Wednesday November 4, 2009
The length of our days is seventy years—or eighty, if we have the strength; yet their span is but trouble and sorrow, for they quickly pass, and we fly away, Psalm 90:10
Well, if you’re looking for a guilt trip here it is. If seventy years is our predetermined finish date, then someone needs to die early to let me live into my mid seventies. I’m not just living on borrowed time, I’m living on some-one else’s lost time! This psalm is attributed to Moses who lived to 120. Not only was his guess on his own lifespan woefully inadequate, he carried a bigger age guilt that any of us ever will!
I suppose pleading that we are not responsible for the death of some poor soul who has lost years to accommodate our longevity may assuage our guilt a little. Perhaps redefining seventy years as a “best before date” would reflect the reality of failing faculties and mobility and lessen the impertinence of extending our stay. Of course, that might give the euthanasia crowd reason to recycle us, suggesting that our use as a fertilizer is a greater good.
Well, if you’re not feeling bad enough yet, Moses has some more helpful news for you. The years we have are “nasty, brutish and short,” to let Thomas Hobbes paraphrase our text. You will all have had experience of this during your earthly sojourn to date and probably don’t need Moses to remind you. So if all the forgoing is true, why are we in such a tizzy about staying here—especially if over there is really our ultimate and preferred vacation spot?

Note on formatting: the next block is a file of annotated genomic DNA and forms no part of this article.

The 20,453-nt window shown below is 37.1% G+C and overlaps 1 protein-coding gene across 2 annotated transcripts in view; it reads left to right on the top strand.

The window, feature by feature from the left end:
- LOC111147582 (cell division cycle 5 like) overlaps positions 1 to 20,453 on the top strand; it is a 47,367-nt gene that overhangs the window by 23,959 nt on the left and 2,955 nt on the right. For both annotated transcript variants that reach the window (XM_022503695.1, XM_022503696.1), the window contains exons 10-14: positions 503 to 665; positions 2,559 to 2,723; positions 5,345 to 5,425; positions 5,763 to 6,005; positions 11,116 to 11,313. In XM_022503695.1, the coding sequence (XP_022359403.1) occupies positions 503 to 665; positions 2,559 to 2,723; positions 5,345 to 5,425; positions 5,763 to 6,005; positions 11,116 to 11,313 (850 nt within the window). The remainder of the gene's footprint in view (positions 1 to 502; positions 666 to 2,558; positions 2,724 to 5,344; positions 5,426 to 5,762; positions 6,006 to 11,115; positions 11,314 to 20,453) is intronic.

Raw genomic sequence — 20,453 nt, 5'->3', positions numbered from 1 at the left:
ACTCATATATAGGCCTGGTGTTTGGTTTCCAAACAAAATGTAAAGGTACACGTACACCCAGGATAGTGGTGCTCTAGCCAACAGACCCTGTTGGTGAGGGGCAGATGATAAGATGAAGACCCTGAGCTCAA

Despite all the arguments for clunkers to cease and desist, an indefinable quality of life causes us to hold tenaciously to it. However old we are, we all desire to live long lives and death is an unwanted intruder. For all the guilt and burden of life, as long as I can stagger past seventy I’m not in a rush to have my heating pad unplugged.
In the meantime, reflecting on this psalm’s opening verse gives a hint why this life can still be pleasant and not just bearable: “Lord, you have been our dwelling place for all generations.” David, in his 23rd Psalm agreed crediting his survival in the “valley of the shadow of death,” with “you are with me.” May we all come to realize that the dark tunnel with him is a better place than on the mountaintop alone!